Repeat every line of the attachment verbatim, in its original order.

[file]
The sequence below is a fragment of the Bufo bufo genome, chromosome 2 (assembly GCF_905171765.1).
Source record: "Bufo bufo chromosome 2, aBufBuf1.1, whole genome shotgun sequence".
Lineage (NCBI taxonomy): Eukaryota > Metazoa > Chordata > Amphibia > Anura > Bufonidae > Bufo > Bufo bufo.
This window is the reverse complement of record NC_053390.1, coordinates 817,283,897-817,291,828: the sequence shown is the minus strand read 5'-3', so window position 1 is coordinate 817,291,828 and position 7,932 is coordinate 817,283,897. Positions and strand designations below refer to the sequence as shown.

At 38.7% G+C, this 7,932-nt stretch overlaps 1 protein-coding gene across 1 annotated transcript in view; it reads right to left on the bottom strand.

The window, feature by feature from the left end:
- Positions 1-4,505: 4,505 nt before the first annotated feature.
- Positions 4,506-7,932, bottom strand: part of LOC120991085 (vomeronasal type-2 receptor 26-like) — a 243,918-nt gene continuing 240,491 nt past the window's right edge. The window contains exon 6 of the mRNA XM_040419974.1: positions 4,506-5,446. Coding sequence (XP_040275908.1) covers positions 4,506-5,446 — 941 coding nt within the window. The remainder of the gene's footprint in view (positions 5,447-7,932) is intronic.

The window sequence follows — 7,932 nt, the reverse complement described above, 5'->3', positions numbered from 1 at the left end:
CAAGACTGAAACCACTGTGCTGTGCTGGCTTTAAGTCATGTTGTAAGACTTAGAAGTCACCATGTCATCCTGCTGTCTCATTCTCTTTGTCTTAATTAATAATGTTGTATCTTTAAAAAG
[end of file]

The sequence below is a fragment of the Bufo bufo genome, chromosome 2 (assembly GCF_905171765.1).
Source record: "Bufo bufo chromosome 2, aBufBuf1.1, whole genome shotgun sequence".
Lineage (NCBI taxonomy): Eukaryota > Metazoa > Chordata > Amphibia > Anura > Bufonidae > Bufo > Bufo bufo.
This window is the reverse complement of record NC_053390.1, coordinates 817,283,897-817,291,828: the sequence shown is the minus strand read 5'-3', so window position 1 is coordinate 817,291,828 and position 7,932 is coordinate 817,283,897. Positions and strand designations below refer to the sequence as shown.

At 38.7% G+C, this 7,932-nt stretch overlaps 1 protein-coding gene across 1 annotated transcript in view; it reads right to left on the bottom strand.

The window, feature by feature from the left end:
- Positions 1-4,505: 4,505 nt before the first annotated feature.
- Positions 4,506-7,932, bottom strand: part of LOC120991085 (vomeronasal type-2 receptor 26-like) — a 243,918-nt gene continuing 240,491 nt past the window's right edge. The window contains exon 6 of the mRNA XM_040419974.1: positions 4,506-5,446. Coding sequence (XP_040275908.1) covers positions 4,506-5,446 — 941 coding nt within the window. The remainder of the gene's footprint in view (positions 5,447-7,932) is intronic.

The window sequence follows — 7,932 nt, the reverse complement described above, 5'->3', positions numbered from 1 at the left end:
CAAGACTGAAACCACTGTGCTGTGCTGGCTTTAAGTCATGTTGTAAGACTTAGAAGTCACCATGTCATCCTGCTGTCTCATTCTCTTTGTCTTAATTAATAATGTTGTATCTTTAAAAAG